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Report on Sashiusudake [Baransky] (Japan - administered by Russia) — January 1988

Scientific Event Alert Network Bulletin, vol. 13, no. 1 (January 1988)
Managing Editor: Lindsay McClelland.

Sashiusudake [Baransky] (Japan - administered by Russia) Crater lake level drops; flank fumarolic activity

Please cite this report as:

Global Volcanism Program, 1988. Report on Sashiusudake [Baransky] (Japan - administered by Russia). In: McClelland, L (ed.), Scientific Event Alert Network Bulletin, 13:1. Smithsonian Institution. https://doi.org/10.5479/si.GVP.SEAN198801-290080.

Volcano Profile |  Complete Bulletin

Sashiusudake [Baransky]

Japan - administered by Russia

45.1°N, 148.019°E; summit elev. 1125 m

All times are local (unless otherwise noted)

During observations 4-7 October 1987, five fumaroles in an explosion crater on the SW flank were forcefully emitting vapor. Jets rose 3-5 m and had temperatures of 99-107°C. In the summit crater, a 40-m-diameter explosion crater in the lava dome contained a smaller lake than in the past. The lake was <0.2 m deep, the surface was only 10 x 15 m, and the water was cold. Weak vaporization was occurring at two points on the dome (vaporizing temperatures are 40-45°C). No fumaroles were observed but there were many areas of sulfur deposits.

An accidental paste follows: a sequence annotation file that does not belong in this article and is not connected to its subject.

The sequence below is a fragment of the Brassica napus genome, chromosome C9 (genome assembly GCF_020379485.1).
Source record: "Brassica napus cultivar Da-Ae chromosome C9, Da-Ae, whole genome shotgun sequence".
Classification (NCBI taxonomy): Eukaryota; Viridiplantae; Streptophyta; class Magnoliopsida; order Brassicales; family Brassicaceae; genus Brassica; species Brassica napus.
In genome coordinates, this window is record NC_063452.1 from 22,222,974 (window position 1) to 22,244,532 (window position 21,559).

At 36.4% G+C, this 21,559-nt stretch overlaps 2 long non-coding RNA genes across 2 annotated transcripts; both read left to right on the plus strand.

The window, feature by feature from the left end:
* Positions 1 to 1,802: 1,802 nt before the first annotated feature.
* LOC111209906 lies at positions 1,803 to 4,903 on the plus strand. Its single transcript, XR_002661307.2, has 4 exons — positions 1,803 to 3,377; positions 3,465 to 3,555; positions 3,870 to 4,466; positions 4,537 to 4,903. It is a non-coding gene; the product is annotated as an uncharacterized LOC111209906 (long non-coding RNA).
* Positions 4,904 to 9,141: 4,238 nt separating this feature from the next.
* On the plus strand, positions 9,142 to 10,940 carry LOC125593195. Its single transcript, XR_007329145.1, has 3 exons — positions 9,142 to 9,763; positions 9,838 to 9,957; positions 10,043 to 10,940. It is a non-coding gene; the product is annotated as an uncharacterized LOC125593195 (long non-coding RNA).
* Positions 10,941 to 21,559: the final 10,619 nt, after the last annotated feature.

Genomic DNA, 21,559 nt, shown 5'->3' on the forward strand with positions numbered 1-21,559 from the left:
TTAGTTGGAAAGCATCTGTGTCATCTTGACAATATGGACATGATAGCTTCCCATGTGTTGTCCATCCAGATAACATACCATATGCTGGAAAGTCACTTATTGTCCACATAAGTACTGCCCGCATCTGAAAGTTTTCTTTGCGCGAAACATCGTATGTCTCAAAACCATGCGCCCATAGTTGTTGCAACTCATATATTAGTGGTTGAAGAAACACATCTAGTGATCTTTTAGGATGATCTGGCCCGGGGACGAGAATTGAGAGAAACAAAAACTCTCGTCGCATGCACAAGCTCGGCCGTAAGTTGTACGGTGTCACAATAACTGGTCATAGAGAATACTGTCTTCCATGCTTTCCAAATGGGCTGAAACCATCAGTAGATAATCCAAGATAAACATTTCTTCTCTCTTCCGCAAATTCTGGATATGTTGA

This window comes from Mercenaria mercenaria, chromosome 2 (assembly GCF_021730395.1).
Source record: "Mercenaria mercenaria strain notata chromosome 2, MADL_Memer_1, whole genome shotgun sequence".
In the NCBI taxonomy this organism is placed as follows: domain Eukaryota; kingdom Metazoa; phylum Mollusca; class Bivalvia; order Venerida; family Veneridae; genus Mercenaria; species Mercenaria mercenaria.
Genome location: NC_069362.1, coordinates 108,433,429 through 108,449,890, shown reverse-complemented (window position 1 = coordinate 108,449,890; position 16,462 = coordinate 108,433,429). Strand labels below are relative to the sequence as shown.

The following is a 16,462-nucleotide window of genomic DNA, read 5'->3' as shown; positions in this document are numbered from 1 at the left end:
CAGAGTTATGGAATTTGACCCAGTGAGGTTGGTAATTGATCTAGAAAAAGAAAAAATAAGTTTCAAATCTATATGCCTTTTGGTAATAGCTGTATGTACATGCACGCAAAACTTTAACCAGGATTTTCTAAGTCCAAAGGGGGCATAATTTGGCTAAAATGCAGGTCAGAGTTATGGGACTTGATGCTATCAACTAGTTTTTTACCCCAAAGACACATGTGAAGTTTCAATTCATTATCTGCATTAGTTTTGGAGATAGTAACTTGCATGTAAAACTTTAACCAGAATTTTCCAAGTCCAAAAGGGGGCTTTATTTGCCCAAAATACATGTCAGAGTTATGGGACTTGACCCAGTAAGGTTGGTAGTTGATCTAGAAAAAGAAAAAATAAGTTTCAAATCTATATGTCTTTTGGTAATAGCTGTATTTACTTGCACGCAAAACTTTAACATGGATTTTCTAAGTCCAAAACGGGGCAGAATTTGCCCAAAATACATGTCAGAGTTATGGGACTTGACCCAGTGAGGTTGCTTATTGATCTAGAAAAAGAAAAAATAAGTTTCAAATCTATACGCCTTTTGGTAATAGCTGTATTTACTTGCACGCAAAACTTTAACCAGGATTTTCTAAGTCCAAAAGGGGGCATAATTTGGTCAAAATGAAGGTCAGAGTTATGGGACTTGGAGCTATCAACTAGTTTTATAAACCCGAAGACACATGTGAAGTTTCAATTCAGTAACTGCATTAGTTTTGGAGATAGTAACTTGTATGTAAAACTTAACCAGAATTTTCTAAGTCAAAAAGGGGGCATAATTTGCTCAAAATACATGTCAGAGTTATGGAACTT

Geologic Background. The Sashiusudake (also known as Baransky) volcanic complex along the Pacific coast in the central part of Iturup Island consists of an eroded Pleistocene volcano that is capped by a Holocene stratovolcano. A young summit lava dome is cut by a NW-trending chain of small explosion craters. A group of flank cones farther to the NW with a similar NW-SE orientation is partially surrounded by lava flows from the central crater of the andesitic-dacitic volcano. Lava flows from descended 4-5 km SE to reach the Pacific Ocean along a broad front. The only historical eruption occurred in 1951, when local inhabitants reported weak explosive activity at the summit. Strong solfataric activity continues from the summit and several flank craters, and the SW flank geothermal field contains hot springs and geysers. A small hydrothermal explosion took place in 1992 at an exploratory well in the SW-flank geothermal field.

Information Contacts: G. Steinberg, Yuzhno-Sakhalinsk.